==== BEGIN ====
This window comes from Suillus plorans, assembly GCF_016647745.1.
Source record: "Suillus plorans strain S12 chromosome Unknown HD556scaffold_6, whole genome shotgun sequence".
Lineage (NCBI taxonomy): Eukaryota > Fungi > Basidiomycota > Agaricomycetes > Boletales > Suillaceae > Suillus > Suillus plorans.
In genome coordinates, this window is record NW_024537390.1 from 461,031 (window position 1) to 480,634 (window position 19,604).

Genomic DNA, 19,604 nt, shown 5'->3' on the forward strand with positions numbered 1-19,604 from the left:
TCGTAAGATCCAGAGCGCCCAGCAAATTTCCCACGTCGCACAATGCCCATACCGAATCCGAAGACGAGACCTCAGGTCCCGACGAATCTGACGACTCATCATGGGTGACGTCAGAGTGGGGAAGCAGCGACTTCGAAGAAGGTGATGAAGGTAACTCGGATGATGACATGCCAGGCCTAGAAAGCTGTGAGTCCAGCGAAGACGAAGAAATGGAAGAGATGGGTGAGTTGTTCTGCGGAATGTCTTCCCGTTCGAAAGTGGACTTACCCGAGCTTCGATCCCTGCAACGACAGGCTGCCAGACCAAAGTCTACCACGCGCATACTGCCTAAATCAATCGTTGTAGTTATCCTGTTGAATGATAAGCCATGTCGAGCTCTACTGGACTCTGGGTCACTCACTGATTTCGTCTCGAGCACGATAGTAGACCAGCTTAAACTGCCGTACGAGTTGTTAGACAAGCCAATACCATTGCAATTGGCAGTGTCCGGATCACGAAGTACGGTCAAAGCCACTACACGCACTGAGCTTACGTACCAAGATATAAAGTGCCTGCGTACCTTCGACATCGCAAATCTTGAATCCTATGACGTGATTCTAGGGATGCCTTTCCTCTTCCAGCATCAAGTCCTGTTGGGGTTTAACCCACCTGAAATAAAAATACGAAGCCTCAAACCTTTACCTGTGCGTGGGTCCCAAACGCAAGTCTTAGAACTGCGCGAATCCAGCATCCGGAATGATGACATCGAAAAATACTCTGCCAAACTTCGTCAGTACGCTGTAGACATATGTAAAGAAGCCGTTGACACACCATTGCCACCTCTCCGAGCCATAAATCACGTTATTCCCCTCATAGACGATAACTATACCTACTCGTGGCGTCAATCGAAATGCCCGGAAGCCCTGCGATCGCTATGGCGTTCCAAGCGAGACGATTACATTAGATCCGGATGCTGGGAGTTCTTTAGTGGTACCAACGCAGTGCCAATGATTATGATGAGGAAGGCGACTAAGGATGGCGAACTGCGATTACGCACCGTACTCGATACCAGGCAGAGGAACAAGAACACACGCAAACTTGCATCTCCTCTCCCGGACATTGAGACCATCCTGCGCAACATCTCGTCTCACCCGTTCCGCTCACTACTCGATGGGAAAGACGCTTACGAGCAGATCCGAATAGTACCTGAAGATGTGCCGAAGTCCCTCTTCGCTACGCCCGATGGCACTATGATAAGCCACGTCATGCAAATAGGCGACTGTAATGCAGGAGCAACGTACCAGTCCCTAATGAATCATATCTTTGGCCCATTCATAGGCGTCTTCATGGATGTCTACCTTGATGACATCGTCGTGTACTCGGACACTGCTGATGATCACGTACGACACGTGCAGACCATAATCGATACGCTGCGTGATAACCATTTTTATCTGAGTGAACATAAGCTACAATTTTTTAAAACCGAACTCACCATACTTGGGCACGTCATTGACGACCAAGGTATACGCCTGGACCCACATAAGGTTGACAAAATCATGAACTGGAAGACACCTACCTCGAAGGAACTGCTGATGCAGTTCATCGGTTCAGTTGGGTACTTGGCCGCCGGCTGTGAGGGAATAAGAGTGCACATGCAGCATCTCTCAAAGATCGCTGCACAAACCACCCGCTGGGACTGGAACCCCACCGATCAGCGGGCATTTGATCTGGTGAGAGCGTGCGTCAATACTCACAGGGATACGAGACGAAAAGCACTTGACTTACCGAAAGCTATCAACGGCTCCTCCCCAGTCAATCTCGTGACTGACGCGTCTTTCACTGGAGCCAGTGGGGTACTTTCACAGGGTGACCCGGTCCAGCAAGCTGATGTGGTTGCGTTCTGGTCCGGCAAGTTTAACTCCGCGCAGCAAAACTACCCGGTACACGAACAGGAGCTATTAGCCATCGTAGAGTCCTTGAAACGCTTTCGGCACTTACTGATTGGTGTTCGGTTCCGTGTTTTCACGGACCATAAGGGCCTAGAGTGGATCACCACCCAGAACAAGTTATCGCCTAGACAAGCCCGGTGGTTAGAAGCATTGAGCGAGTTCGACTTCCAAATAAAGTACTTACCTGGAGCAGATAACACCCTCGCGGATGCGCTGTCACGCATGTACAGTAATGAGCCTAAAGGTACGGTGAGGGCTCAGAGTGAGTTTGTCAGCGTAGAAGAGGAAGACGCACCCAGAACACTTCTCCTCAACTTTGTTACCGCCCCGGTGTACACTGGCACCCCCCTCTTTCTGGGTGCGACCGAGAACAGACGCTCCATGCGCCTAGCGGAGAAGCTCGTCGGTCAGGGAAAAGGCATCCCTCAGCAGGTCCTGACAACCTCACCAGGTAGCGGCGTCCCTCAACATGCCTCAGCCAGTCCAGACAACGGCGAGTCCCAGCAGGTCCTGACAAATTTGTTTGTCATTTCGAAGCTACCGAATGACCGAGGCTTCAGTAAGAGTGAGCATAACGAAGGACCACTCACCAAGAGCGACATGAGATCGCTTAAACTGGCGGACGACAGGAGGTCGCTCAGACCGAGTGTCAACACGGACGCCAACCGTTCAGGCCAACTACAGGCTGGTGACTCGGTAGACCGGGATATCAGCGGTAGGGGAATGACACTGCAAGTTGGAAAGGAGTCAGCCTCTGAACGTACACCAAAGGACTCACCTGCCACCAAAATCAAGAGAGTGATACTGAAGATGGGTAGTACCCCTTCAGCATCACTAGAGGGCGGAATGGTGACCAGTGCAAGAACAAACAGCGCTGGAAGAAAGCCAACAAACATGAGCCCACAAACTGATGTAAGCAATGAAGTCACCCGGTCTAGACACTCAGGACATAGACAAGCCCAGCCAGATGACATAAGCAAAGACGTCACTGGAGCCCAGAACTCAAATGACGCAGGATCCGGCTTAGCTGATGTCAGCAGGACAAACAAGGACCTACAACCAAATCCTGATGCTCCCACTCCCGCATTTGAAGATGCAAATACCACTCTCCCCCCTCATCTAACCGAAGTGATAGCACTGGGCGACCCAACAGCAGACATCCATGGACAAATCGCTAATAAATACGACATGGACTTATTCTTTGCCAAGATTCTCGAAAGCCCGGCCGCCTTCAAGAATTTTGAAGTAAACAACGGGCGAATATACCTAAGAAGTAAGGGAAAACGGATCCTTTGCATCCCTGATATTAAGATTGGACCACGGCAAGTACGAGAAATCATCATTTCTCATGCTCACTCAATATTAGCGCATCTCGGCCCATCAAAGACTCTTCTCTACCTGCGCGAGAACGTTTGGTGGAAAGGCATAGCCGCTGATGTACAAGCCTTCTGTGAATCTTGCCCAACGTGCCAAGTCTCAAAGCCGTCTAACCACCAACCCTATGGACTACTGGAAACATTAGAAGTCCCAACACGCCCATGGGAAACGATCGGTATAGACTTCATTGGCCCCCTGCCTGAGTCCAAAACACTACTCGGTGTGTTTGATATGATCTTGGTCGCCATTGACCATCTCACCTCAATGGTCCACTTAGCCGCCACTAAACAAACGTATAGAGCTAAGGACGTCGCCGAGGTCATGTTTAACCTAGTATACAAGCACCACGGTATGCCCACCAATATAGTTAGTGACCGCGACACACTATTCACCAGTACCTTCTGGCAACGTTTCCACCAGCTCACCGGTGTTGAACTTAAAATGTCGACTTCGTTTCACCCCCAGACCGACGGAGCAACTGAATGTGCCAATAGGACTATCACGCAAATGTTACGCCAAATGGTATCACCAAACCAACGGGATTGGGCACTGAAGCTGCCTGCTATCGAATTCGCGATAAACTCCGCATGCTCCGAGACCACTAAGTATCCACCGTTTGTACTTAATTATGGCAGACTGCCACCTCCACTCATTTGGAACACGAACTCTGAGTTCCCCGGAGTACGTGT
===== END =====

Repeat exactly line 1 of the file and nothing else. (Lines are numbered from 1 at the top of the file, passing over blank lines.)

This window comes from Suillus plorans, assembly GCF_016647745.1.